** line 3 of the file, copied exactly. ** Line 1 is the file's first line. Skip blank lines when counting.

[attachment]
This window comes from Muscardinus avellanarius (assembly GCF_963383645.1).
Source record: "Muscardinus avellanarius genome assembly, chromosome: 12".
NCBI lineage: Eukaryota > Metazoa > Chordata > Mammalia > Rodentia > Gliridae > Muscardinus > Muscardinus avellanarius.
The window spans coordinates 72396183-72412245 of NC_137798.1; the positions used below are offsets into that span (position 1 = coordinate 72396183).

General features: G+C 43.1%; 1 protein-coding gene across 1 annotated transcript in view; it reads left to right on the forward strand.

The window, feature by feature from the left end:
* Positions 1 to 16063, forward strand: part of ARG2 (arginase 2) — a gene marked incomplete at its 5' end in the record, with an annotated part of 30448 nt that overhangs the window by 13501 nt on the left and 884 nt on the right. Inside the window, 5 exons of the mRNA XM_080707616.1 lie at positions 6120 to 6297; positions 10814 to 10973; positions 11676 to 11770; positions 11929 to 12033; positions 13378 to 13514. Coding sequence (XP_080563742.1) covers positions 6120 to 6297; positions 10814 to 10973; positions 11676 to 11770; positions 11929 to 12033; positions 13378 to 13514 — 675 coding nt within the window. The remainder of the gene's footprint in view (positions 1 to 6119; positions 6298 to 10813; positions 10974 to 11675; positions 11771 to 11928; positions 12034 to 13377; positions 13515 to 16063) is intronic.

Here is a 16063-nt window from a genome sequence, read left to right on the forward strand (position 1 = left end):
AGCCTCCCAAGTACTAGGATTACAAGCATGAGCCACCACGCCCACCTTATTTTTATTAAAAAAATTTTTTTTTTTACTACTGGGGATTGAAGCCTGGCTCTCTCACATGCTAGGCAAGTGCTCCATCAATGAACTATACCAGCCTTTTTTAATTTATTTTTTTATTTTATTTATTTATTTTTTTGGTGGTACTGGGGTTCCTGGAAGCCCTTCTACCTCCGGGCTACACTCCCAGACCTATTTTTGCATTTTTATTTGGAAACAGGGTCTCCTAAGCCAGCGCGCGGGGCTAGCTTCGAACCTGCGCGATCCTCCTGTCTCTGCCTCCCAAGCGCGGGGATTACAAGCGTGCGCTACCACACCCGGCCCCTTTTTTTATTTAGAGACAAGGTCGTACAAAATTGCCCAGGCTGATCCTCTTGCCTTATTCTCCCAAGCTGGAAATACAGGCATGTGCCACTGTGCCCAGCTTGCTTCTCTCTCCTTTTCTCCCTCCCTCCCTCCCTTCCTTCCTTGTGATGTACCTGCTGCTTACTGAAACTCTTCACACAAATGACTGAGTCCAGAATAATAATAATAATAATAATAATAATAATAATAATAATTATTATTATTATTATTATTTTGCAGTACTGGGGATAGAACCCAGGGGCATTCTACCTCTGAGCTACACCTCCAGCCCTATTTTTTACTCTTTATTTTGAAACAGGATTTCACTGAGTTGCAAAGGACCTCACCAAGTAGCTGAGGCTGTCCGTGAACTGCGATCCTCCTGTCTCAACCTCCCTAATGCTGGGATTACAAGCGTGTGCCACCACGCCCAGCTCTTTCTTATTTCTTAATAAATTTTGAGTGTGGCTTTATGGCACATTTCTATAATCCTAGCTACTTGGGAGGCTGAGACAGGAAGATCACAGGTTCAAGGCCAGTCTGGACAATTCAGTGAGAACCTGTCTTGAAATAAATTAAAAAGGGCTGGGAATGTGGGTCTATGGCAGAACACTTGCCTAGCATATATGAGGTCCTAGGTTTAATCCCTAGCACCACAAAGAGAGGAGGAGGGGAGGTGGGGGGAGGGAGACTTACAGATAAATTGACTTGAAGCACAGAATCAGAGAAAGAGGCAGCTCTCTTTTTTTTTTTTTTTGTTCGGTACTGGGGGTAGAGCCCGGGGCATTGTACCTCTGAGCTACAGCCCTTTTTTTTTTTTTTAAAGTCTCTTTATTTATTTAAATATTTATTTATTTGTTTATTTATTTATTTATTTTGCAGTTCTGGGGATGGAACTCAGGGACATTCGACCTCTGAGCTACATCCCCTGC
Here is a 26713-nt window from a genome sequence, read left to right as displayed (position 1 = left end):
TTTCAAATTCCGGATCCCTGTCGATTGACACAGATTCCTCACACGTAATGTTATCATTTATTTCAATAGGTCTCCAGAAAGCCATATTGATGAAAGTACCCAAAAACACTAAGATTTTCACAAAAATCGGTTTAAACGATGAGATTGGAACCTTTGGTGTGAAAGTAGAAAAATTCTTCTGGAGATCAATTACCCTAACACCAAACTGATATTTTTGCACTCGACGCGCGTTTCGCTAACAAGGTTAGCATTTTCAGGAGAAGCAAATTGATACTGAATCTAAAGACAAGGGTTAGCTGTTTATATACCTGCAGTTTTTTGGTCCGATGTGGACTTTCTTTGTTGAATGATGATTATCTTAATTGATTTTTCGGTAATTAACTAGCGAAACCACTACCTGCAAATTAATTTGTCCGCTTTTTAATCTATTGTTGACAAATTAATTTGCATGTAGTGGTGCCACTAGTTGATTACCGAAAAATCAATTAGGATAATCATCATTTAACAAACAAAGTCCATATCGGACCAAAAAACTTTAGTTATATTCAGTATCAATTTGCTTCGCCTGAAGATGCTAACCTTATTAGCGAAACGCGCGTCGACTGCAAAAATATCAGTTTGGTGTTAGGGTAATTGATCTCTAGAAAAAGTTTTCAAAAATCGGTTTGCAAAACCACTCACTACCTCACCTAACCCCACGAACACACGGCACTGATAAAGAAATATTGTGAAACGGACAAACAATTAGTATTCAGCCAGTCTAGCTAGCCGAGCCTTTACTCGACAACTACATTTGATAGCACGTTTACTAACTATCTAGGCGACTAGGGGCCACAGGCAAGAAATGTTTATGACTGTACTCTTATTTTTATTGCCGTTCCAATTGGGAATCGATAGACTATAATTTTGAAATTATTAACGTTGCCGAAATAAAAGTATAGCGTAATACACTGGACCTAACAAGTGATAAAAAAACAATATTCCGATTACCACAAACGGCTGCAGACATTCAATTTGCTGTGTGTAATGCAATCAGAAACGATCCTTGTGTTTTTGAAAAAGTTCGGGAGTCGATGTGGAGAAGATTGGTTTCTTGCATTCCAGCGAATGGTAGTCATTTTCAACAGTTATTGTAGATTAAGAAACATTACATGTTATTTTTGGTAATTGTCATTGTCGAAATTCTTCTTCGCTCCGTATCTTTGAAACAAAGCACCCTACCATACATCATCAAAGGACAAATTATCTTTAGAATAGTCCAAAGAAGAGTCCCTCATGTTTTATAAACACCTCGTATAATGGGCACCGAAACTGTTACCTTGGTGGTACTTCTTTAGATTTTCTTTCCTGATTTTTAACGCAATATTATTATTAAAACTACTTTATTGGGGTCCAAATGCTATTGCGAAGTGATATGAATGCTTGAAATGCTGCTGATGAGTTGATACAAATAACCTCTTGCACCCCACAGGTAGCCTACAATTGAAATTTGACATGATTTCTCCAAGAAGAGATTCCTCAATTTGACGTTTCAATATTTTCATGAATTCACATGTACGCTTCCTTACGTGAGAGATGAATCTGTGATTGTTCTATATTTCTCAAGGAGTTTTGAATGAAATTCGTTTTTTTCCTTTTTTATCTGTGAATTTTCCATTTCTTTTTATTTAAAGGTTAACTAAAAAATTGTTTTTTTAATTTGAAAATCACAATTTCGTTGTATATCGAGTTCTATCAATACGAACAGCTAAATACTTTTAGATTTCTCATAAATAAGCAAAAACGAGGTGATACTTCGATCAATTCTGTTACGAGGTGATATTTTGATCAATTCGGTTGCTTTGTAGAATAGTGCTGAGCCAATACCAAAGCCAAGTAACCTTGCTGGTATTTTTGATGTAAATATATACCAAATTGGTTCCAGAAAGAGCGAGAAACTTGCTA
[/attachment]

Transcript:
NCBI lineage: Eukaryota > Metazoa > Chordata > Mammalia > Rodentia > Gliridae > Muscardinus > Muscardinus avellanarius.